NIOSH wants your help.
No one can reasonably argue that sitting all day at work isn’t bad for your … everything. However, workers who spend all day on their feet also face possible health consequences.
The agency recently published an article on its science blog regarding prolonged standing at work for employees such as retail workers, doctors and nurses. Researchers reviewed literature on the subject and found studies that consistently reported health problems such as low-back pain, physical fatigue, muscle pain and swelling in the legs.
With that in mind, NIOSH wants to hear from employers and workers alike about their experiences with prolonged standing at work. How have employers addressed the issue? Which strategies have worked, and which strategies have not worked? Those interested may reply to the comment section of NIOSH’s blog entry.
NIOSH recently participated in a question-and-answer session with Safety+Health on the topic of prolonged standing.
S+H: What (if any) trends exist in this area? Are we seeing an increase in sit-stand workstations, for example? Do employers appear to be receptive to prolonged standing as a legitimate health and wellness issue?
NIOSH: There does appear to be an increase in sit-stand work stations in the popular press media, but quantifiable versus anecdotal evidence of effectiveness is probably not yet available. The health care segment has shown interest and the Prolonged Standing Review was published in a nursing journal. Manufacturing, retail trades and grocery stores also have jobs that require prolonged standing and are important areas to study.
S+H: We often hear about the dangers of prolonged sitting at work. This review explores the dangers of prolonged standing. How do workers find the right balance? Are we stuck? Should we just settle for being unhealthy?
NIOSH: The review did mention prolonged sitting in covering the research on the effectiveness of sit-stand chairs and adjustable workstations as effective interventions. Recent publication (Karakolis, T. & Callaghan, Applied Ergonomics, 45, 799-806) evaluated studies that included a sit-stand workstation on prolonged standing, prolonged sitting or a combination of both types. Results showed sit-stand workstations lowered subjective discomforts. Jobs requiring prolonged sitting and prolonged standing have been around for a long time. Recent attention may be focused on prolonged sitting, because of the use of computers, but years ago it was typewriter pools and telephone operators that were probably the jobs requiring prolonged sitting with possible published studies on the health effects. The underlying issue is a “fixed posture” for a long period of time. Workers and employers should try and minimize a fixed posture to the extent possible to reduce the risk of a serious health problem. When workers report pain and discomfort that should be interpreted as a warning signal.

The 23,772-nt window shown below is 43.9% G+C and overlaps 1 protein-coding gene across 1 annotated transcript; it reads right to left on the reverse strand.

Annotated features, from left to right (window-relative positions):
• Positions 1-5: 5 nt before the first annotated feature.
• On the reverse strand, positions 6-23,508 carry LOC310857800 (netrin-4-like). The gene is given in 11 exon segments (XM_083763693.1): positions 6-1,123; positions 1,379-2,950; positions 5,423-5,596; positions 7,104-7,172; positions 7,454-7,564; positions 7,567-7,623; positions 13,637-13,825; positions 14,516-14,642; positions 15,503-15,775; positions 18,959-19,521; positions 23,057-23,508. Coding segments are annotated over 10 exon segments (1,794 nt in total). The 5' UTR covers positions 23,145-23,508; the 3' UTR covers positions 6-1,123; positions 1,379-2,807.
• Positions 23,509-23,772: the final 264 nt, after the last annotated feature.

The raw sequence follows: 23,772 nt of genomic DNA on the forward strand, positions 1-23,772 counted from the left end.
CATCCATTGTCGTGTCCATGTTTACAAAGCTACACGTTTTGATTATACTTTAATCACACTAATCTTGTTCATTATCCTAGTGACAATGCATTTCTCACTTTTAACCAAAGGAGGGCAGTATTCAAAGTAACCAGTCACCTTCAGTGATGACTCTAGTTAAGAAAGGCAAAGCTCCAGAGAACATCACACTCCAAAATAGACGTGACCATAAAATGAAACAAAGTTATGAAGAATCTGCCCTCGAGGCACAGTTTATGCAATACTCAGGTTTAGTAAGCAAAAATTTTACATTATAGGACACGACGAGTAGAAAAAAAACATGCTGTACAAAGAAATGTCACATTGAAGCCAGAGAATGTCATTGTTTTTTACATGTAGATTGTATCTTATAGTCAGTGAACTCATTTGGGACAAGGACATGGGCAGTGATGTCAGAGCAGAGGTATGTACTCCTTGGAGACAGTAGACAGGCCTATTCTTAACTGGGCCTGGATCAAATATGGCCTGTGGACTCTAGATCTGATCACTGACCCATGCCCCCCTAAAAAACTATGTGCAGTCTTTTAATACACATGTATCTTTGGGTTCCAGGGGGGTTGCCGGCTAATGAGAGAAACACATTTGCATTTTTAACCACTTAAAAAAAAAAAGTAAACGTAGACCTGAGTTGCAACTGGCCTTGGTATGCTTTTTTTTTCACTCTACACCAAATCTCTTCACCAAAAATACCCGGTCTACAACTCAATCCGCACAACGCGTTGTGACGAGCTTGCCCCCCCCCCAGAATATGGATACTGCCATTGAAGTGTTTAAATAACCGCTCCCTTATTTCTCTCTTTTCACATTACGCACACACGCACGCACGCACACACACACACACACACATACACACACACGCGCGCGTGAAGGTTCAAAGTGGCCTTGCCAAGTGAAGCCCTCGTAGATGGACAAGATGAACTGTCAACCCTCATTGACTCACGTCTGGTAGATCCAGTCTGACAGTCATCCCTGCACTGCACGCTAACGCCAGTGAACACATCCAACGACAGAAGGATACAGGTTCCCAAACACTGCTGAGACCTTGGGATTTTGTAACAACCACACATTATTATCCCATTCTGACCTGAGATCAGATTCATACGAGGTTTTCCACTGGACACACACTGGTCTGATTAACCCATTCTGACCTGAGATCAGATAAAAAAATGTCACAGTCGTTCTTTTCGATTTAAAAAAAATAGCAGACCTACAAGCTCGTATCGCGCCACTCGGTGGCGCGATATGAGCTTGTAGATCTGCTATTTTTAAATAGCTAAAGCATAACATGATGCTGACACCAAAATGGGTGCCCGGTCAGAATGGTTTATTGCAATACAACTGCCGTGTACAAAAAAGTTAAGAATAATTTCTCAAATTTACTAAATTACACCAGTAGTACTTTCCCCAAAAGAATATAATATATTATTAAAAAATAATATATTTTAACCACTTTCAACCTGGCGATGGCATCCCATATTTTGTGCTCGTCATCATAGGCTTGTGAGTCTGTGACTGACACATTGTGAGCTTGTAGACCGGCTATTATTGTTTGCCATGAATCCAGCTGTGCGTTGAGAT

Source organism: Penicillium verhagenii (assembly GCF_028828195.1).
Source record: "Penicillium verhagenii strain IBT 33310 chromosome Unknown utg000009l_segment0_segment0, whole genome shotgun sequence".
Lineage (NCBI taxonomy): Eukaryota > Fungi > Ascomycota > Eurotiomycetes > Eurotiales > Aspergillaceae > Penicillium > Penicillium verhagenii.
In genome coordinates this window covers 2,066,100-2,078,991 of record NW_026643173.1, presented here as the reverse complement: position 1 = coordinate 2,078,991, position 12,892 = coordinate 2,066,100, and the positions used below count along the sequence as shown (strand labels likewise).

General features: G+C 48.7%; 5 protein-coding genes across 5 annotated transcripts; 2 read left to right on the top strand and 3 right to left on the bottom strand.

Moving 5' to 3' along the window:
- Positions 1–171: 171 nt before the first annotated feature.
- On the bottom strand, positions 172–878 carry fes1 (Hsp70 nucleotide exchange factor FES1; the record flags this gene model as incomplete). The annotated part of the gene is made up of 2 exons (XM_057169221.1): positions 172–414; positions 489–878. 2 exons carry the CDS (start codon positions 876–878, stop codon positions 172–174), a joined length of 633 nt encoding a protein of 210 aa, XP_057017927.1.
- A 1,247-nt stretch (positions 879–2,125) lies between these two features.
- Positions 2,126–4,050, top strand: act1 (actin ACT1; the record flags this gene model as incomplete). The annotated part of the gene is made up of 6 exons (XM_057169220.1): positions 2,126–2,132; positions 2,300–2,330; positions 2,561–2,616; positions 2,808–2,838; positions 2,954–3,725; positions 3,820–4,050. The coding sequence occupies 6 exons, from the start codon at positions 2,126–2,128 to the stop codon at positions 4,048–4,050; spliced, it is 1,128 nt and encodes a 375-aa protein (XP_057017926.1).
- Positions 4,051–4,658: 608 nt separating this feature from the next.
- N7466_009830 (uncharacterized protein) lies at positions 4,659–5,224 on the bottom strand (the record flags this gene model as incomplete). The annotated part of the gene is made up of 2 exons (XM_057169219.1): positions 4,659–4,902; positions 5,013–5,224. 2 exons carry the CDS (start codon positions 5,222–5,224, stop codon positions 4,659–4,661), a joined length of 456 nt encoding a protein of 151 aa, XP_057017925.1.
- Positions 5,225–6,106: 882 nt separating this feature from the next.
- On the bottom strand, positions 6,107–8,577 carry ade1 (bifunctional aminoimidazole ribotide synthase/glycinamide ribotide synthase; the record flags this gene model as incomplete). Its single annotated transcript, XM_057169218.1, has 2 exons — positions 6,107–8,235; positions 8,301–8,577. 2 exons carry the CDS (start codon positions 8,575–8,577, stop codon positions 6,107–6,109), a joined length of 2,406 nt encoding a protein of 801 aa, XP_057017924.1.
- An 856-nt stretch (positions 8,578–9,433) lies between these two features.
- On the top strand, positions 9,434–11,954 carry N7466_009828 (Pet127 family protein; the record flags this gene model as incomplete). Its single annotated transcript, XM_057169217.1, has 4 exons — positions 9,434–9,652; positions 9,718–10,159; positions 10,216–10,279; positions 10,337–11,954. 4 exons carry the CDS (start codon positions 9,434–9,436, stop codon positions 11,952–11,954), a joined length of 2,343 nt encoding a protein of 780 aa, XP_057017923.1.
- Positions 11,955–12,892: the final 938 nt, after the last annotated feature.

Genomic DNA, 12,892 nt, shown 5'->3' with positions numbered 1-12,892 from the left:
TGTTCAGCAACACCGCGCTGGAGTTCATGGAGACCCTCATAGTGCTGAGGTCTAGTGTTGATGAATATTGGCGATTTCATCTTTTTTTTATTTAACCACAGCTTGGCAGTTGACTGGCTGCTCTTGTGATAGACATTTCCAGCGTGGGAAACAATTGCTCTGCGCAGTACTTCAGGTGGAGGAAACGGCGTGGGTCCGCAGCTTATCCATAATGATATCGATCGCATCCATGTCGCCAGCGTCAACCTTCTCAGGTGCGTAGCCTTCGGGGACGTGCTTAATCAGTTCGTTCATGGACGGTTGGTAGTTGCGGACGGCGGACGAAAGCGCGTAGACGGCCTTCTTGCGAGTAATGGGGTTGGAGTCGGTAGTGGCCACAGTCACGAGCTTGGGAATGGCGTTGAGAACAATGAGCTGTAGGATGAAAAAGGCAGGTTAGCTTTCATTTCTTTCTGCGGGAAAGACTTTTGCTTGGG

S+H: What kind of feedback would you like to hear from employers and workers regarding this review?
NIOSH: We would like to hear from employers and workers on whether this review was helpful in raising the awareness of prolonged standing as a workplace health issue, and are there effective interventions that are being used and any suggestions for future research needs.
S+H: What industries does NIOSH hope to hear from?
NIOSH: We are most interested in retail and wholesale jobs, which include sales, cashiers, stockers, and material handling.
S+H: How would NIOSH like to use this information moving forward?
NIOSH: We would like to help ensure that employees have enough flexibility in their work schedule to allow them to move about, as needed, and alternate sitting and standing as needed; as any prolonged posture will cause discomfort, which can lead to other problems including circulatory issues.
S+H: What makes this issue of prolonged standing worth analyzing?
NIOSH: We are less interested in the problem of “prolonged standing” as we are in the solutions noted above that should allow for maximum flexibility in selecting postures, whether they be standing, sitting, bending, lifting, etc. Each individual will have different needs, so there is no need to prescribe any posture as good or bad. It is always a matter of allowing employees control over how they do their work and the flexibility it allows to minimize a fixed posture. Some individuals will prefer one posture over the other: “When I was younger I liked to stand; now that I am older I prefer sitting but, always, I would like to be able to move around when my body signals discomfort.” Finally, defining or quantifying “prolonged” can be difficult. Our bodies require movement to be healthy and the extent and nature of the movement needs to be defined in terms of the employee’s need to be comfortable. Productivity also suffers when workers are experiencing chronic discomfort; discomfort is distracting and leads to mistakes.